Pro Tip:

To make the sage leaves look like Savory, the best move you can make is to chop the leaves as finely as possible.

5. Marjoram

Marjoram may not be as good as the other savory substitutes, but it’s already a pretty decent choice, especially if you are in a pinch.

Here’s the best description of what Marjoram tastes like: it’s a combination of basil, thyme, and oregano.

This means that it tastes sweet and earthy with hints of citrus. But what makes it a great savory substitute is that it has excellent pine notes.

Same with the other substitutes, we suggest to use equal amounts of Marjoram as you would use savory in various dishes.

The best dishes to use Marjoram in are soups, poultry, meat dishes, stews, sauces, and salad dressings.

Pro Tip:

The biggest difference between Marjoram and savory is that the former will not be able to withstand long cooking times. To address this issue, we recommend adding Marjoram in midway or at the end of your cooking time.  

6. Oregano

This herb has a similar flavor to Marjoram. Unfortunately, it’s often mistaken for Marjoram since both have the same citrusy, minty, and slightly bitter flavor, which is also the same as that of Savory. The only distinct difference between the two is that oregano has a stronger flavor.

In addition to stews, beans, fish, and seafood, you can also use it in pizzas and pastas.

We suggest to use oregano in the same amount of savory that the recipes require.

7. Basil

You’re most likely familiar with Basil’s taste since it’s most commonly used in pastas and pizzas.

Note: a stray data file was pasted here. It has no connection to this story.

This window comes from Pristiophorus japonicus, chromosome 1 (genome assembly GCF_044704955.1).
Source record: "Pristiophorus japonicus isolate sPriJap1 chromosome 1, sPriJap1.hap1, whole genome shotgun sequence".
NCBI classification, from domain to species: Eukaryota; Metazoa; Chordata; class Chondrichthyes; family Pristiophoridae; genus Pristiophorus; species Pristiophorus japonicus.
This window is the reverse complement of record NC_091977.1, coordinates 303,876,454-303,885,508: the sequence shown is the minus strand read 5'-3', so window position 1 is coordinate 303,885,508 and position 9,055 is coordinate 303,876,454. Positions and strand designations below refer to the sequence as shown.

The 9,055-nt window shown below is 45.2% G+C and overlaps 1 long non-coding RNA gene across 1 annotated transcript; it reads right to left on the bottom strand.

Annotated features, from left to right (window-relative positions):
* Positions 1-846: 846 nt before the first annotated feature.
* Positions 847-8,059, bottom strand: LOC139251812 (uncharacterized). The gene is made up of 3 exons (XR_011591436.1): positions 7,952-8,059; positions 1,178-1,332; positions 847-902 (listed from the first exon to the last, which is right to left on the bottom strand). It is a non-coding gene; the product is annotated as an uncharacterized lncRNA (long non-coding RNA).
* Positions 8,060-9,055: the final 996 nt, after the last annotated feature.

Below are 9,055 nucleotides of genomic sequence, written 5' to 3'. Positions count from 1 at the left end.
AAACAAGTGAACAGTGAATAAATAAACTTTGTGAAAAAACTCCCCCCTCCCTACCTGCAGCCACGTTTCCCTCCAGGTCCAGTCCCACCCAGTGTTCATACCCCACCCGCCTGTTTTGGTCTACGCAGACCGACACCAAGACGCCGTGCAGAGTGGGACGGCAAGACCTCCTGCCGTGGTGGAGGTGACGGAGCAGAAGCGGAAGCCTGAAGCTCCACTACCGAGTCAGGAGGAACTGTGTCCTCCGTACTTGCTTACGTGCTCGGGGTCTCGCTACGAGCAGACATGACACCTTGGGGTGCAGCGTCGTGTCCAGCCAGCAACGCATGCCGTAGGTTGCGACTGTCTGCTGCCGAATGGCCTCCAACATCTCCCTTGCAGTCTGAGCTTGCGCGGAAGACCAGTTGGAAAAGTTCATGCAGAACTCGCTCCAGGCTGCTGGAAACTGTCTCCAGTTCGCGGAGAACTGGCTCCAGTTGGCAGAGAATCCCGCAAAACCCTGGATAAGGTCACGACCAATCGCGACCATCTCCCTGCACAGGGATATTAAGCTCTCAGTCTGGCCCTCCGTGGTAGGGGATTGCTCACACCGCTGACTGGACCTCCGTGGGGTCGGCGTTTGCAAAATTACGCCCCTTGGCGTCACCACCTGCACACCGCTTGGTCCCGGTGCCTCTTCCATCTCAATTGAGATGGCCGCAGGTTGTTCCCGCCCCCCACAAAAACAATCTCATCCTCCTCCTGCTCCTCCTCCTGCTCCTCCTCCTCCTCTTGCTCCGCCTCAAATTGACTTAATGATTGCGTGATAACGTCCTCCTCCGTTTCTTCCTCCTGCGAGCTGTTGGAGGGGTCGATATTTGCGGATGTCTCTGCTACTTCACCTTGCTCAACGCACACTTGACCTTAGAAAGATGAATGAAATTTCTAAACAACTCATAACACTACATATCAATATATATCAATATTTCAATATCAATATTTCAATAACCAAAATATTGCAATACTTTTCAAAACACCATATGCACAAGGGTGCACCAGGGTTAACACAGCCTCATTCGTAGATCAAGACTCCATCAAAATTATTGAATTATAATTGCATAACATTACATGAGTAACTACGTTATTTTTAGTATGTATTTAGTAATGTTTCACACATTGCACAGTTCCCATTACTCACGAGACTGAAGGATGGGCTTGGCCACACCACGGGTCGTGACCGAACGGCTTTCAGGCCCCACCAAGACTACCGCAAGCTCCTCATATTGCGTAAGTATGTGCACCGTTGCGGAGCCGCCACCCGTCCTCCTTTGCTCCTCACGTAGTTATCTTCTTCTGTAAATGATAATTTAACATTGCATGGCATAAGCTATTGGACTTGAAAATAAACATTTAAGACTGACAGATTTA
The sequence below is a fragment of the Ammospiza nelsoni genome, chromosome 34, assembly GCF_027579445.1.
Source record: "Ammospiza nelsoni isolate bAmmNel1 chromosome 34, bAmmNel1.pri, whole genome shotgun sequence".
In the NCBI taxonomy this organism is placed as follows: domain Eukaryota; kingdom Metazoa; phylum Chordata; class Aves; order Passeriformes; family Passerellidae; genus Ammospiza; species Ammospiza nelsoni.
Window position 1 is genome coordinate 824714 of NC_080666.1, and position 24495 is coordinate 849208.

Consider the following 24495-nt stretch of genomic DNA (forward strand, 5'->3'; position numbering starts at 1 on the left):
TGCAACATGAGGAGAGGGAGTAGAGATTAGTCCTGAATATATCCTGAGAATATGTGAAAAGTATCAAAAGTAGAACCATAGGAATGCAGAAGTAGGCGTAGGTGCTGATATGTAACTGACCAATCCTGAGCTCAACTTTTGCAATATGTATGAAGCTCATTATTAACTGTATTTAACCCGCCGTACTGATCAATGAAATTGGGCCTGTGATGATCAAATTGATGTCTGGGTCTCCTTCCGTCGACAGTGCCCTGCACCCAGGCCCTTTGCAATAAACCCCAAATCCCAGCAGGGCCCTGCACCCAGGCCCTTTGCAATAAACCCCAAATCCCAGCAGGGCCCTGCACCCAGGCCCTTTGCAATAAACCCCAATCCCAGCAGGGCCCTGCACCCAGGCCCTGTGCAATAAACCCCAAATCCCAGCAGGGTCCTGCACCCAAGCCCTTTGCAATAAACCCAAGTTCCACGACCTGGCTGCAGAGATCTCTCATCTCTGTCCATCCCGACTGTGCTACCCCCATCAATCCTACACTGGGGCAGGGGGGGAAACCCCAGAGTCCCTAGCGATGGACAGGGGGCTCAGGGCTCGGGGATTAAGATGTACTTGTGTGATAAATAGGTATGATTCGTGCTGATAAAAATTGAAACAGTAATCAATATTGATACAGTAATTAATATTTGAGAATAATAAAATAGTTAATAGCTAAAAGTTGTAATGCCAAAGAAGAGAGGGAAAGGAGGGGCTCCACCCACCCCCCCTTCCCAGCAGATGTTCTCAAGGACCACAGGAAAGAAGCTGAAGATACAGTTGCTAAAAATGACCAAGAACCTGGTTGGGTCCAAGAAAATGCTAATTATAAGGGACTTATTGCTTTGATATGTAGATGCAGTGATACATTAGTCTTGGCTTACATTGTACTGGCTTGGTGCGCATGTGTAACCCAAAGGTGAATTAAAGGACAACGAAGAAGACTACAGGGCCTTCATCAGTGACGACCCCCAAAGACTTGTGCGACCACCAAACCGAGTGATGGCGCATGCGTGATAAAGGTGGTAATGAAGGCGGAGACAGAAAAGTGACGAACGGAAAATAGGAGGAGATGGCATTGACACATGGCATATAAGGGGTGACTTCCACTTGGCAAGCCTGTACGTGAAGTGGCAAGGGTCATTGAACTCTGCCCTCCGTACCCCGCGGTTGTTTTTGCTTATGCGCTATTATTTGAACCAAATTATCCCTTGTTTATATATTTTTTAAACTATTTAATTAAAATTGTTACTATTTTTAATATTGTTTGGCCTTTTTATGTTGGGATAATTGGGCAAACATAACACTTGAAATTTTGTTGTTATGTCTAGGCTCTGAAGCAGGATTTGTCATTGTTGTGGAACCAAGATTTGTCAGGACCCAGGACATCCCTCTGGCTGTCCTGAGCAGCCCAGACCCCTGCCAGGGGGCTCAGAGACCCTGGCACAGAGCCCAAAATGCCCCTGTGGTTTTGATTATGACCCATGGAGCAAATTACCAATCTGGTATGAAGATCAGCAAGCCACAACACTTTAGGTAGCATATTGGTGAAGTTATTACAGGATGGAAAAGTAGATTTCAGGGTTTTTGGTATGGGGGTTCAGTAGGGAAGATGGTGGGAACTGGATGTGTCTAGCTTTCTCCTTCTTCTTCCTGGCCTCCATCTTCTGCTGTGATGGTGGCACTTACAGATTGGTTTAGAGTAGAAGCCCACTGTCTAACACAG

If not, here’s what it tastes like: it’s fresh and sweet with slightly minty and peppery flavors.

As mentioned, it’s commonly used in pastas and pizzas. But you can also use it as a savory substitute in sauces, soups, and salads.

When using basil, we suggest to use the same amount of savory that the recipe calls for!

Pro Tip:

Same with Marjoram, add fresh basil only at the end of the cooking time because it will lose its flavor when it’s exposed to high temperatures for a long time.

8. Rosemary

Rosemary has a slightly different flavor profile among all the Savory alternatives on this list because its flavor has hints of lavender and evergreen. But we included it in the list because it also delivers the signature peppery, minty, and pine flavors that Savory substitute is known for.

Rosemary works best as a seasoning for meats, potatoes, beans, lentils, stews, ad

Both dried and fresh savory leaves can be used to substitute for savory. We suggest to follow a 1:1 ratio when using this.

Pro Tip:

Rosemary leaves have a rougher texture than savory ones, so we highly recommend that you chop these finely before using them in your recipes.

9. Herbes de Provence

Considered an all-purpose seasoning in French cuisine, Herbes de Provence is a mix of savory and a few common savory substitutes like thyme, basil, rosemary, oregano, and marjoram. It also includes other herbs like tarragon and bay leaf. (*)

Because of its herb content, there’s no doubt that it’s an excellent savory substitute for dishes like grilled meats, fishes, vegetables, and stews.

When using this spice mix, we suggest to use the same amount of savory that the recipe requires.

Final Words

The delicious flavors and irresistible aroma of savory makes it one of the sought-after culinary staples today. But, unfortunately, it’s not as widely available as we would like them to be.

  • Good news: You don’t have to miss out on its unique flavor because there are plenty of savory substitutes that you can use!

We provided some of the best ones in this list so you can check them out the next time you run out of savory in your pantry.


Let us know which substitute of savory you like best. Then, share them with us in the comments section below! We would love to hear from you!

Happy cooking!

9 Savory Alternatives to Choose